"May I be given permission to show the court my clients evidence?"
The Judge grunted, "Go ahead."
The Prosecution brought a dated (and extremely well doctored) Studies Budget from the new Technological University of Liechtenstein. The trial continued through witness after witness and the whole town was cringing in anticipation of the verdict.
"The patent is awarded to Mr. Zofburg."
The camera followed Zofburg out of the courtroom, but if Mr. Boodles were alive he would have remembered what had happened beside the camera as it passed out.
"Honey, I am sorry, the University needs me to straighten some stuff out and I’ll be home in a few months’ time…"
The memories faded, the voices faded.
Dr. Klack finished his essay for the following day, his floating nuisance taking the dictation. He laughed at Dr. Phillips who he knew would be sleeping in the media lab. He laughed at how the media lab had had its budget cut after only a year and a half of operation, yet mostly, he laughed at the University, a dead shell of its former self and he laughed in irony how he was doomed to spend the rest of his career in it. He switched off the Zofburg Industries FAsT system and…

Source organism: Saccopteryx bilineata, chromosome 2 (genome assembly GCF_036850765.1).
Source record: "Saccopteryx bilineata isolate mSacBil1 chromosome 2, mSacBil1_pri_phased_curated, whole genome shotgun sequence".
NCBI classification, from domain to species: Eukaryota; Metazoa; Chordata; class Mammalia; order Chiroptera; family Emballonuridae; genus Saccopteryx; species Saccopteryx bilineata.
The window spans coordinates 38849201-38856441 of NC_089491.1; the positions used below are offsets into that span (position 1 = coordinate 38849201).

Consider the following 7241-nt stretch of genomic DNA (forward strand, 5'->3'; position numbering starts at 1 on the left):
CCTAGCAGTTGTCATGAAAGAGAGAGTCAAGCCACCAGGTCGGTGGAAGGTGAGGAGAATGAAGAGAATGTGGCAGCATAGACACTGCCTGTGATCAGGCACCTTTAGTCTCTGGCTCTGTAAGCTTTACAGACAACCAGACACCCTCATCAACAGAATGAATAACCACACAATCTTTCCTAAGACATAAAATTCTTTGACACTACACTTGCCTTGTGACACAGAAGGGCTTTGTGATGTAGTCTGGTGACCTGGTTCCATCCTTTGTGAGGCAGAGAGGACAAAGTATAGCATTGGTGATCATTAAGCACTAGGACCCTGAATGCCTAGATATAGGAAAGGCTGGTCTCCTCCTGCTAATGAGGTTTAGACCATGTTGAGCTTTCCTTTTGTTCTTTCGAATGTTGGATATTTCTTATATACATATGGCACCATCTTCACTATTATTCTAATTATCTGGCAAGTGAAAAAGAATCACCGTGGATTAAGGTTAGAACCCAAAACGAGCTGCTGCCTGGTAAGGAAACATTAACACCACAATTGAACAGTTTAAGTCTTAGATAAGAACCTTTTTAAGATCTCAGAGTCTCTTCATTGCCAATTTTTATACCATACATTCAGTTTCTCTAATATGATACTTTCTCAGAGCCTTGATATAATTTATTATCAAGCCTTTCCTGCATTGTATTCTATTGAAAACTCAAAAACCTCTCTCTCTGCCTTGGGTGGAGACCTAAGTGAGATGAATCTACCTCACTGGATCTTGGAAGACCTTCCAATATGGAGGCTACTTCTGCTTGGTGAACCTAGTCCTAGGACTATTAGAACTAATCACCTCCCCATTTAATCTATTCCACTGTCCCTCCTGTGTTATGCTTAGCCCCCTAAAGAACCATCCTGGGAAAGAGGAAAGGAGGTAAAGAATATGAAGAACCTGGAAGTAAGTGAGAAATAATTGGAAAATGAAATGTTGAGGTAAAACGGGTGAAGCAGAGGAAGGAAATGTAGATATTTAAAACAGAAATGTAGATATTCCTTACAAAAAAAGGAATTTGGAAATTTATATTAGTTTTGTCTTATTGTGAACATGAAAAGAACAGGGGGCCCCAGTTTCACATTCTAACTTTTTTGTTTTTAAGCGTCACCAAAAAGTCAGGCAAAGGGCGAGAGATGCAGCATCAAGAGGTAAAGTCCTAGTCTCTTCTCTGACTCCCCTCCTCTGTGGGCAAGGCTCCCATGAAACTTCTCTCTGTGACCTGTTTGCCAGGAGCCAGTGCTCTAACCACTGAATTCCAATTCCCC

The power station blew up. Transformers around town blew. The media lab went up in flames. Boodle’s department store was torn apart in the resulting riots. The rest of the university land was put up for sale and the people who lived in the town went elsewhere. Reporters would later speculate that the accident was a massive power surge. A dead FAsT system was found with a modified power source. A Dr. Klack was blamed for the accident. Charges were later dropped.
A Mrs. Phillips was the only one at the funeral of her husband, Dr. Phillips’ funeral. Her two sons who barely remembered their father gave eulogies to an audience of one, and then the three of them left town forever.
The town lies as a graveyard and testament. A memorial to many people who had lost former selves. The town that had destroyed many people was destroyed so that the remaining of them could build new lives.